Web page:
Malkin set to make debut with Crosby, Penguins
The rookie, who is in the middle of a heated battle with his former Russian team, Metallurg Magnitogorsk, will make his preseason debut Wednesday in Moncton, local newspapers reported Tuesday.
"He's [adapting] really well," Penguins coach Michel Therrien was quoted as telling local reporters Monday. "Sometimes, I wonder if he doesn't understand English."
Adding the 20-year-old Malkin to the lineup is a major upgrade for the Penguins, who have finished last in the Atlantic Division for four consecutive seasons. Malkin could team with Crosby to give them what figures to be one of the best 1-2 center combinations in the NHL.
Malkin, often referred to as the best player in the world before joining the NHL, had two goals and six points for Russia during the Torino Olympics in February. He led the Metallurg team with 47 points, including 21 goals, in 46 games last season.
Off the ice, Malkin is still immersed in legal woes. On Friday, Russian arbitration panel ruled that Malkin violated his contract by leaving his Russian pro team to play in the NHL.
The ruling appears to be meaningless unless Malkin's former team, Metallurg Magnitogorsk, can find a United States court to uphold the decision. The Russian Super League club also could sue the NHL or the Penguins.
Malkin, who was not represented at the Russian Ice Hockey Federation arbitration hearing, has one week to appeal the ruling to Russia's arbitration court for sports.
Neither the Penguins nor the NHL would comment on the arbitration panel ruling. Malkin has declined to talk about it.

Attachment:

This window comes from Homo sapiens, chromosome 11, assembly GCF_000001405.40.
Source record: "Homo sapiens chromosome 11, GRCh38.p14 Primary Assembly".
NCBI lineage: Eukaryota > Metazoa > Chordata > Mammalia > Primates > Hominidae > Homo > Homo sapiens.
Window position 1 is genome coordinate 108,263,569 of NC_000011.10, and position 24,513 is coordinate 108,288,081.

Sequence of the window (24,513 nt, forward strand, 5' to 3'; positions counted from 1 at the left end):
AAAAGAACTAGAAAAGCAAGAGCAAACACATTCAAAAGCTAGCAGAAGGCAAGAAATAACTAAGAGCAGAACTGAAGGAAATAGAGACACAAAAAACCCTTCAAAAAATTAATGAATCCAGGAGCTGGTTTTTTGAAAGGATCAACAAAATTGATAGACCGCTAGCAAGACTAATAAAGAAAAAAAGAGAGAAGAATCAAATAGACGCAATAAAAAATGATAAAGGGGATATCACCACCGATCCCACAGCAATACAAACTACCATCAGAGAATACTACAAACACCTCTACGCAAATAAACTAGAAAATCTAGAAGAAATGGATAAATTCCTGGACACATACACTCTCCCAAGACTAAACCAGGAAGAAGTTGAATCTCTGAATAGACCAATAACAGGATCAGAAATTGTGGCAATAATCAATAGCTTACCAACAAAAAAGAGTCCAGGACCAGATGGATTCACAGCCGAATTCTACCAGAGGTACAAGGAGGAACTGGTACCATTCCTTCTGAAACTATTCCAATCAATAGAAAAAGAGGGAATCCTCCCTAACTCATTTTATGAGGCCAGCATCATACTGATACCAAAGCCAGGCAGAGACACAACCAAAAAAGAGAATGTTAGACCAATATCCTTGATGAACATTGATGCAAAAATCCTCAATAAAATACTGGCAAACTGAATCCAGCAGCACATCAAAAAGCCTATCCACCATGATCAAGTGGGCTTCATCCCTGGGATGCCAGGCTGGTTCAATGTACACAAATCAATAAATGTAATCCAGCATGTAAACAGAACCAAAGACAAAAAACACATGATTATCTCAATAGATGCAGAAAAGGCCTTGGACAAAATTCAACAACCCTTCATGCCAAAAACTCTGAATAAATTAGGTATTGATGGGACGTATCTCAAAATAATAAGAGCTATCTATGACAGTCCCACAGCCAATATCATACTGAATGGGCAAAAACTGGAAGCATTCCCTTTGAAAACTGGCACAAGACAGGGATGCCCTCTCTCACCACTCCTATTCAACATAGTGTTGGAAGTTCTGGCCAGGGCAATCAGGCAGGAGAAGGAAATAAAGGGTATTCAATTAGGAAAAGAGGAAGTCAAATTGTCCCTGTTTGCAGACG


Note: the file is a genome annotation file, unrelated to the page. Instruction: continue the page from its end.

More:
Malkin said last month that he was pressured into signing a one-year contract with Magnitogorsk earlier this summer despite his avowed intention to play in the NHL. Malkin was the No. 2 pick in the June 2004 NHL draft by Pittsburgh.
Days after agreeing to the Magnitogorsk deal, Malkin skipped out on the team when it arrived in Finland for training camp last month and turned up a few days later in Los Angeles. He worked out there for several weeks before arriving in Pittsburgh for training camp nearly two weeks ago.
Malkin's agents, J.P. Barry and Pat Brisson, contend the forward followed Russian law by giving two weeks notice and resigning from his job. The NHL has allowed teams to sign players who exercise this legal option.
Because Malkin left Russia and is in the Penguins' camp, Magnitogorsk team officials have said they are resigned to losing him, but they apparently want to be compensated. The NHL and the Russian hockey federation have been unable to reach a transfer agreement that would pay Russian teams when their players leave for the NHL.
The transfer agreement between the NHL and Europe's hockey federations call for teams to receive $200,000 when they lose a player. Magnitogorsk argues Malkin's rights are worth at least 10 times that much.
The Penguins, Malkin's agents and the NHL are awaiting Magnitogorsk's next legal move. The Russian team could ask a U.S. court to uphold the arbitration panel ruling or sue either the Penguins, the NHL or both for compensation. Magnitogorsk has hired New York-based lawyer Alexander Berkovich to handle its case.
Malkin is one of three NHL rookies who handed in resignation letters and left their Russian teams to play in North America this season.
The Russian arbitration panel ruled Sept. 9 that Andrei Taratukhin, of the Calgary Flames, and Alexei Mikhonov, of the Edmonton Oilers, violated their Russian Super League contracts with Lokomotiv Yaroslavl when they resigned their jobs and left the team.
Information from The Associated Press contributed to this report.
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